On September 24, 2002, the foundation announced that it would petition the Montgomery County Orphans' Court (which oversees its operations) to allow the art collection to be moved to Philadelphia (which offered a site on the Benjamin Franklin Parkway) and to triple the number of trustees to 15. The foundation's indenture of trust stipulates that the paintings in the collection be kept "in exactly the places they are". The foundation argued that it needed to expand the board of trustees from five (four of which were held by persons appointed by Lincoln University) to 15 to increase fundraising.
For the same reason, it needed to move the gallery from Lower Merion to a site in Center City, Philadelphia, with greater public access, including via mass transit. In its brief to the court, the foundation said that donors were reluctant to commit continuing financial resources to the Barnes unless the gallery were to become more accessible to the public.
On December 15, 2004, after a two-year legal battle that included an examination of the foundation's financial situation, Judge Stanley Ott ruled that the foundation could move. Three charitable foundations, The Pew Charitable Trusts, the Lenfest Foundation and the Annenberg Foundation, had agreed to help the Barnes raise $150 million for a new building and endowment on the condition that the move be approved.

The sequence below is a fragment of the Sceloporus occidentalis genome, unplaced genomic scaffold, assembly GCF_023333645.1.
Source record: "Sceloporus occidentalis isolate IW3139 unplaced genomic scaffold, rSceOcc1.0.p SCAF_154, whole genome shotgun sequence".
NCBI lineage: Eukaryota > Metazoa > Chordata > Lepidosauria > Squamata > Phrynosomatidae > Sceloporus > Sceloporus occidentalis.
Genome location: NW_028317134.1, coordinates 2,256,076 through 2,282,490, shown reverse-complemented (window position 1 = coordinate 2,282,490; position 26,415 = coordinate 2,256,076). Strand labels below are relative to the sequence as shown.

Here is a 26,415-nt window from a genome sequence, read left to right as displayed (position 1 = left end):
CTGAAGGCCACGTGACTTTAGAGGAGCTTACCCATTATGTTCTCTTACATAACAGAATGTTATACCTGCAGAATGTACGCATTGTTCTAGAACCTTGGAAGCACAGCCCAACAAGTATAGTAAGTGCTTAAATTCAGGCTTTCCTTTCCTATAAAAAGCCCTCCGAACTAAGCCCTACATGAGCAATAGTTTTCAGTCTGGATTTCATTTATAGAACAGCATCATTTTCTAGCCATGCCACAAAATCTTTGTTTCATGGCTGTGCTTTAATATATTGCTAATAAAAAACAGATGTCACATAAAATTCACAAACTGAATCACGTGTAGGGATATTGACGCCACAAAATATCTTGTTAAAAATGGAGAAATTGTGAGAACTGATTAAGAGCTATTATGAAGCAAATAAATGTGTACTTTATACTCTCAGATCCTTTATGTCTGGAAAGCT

On June 13, 2005, the foundation's president, Kimberly Camp, announced her resignation, to take effect no later than January 1, 2006. Camp had been appointed in 1998 with the goal of stabilizing and restoring the foundation to its original mission. During her tenure, she began the Collection Assessment Project, the first full-scale effort to catalogue and stabilize the artworks; brought in exemplary professional staff; created the fundraising program; restored Ker-feal and the Barnes Arboretum; and worked with the board to approve policies and procedures to make the foundation viable. In 2002, Dr. Bernard C. Watson began the proposal to move the Barnes.
In preparation for the move, the foundation appointed a new Director of Education, to preserve and expand the education program in the new gallery. The foundation pledged to reproduce Barnes's artistic arrangement of the artworks and other furniture within the new gallery to maintain the experience as he intended.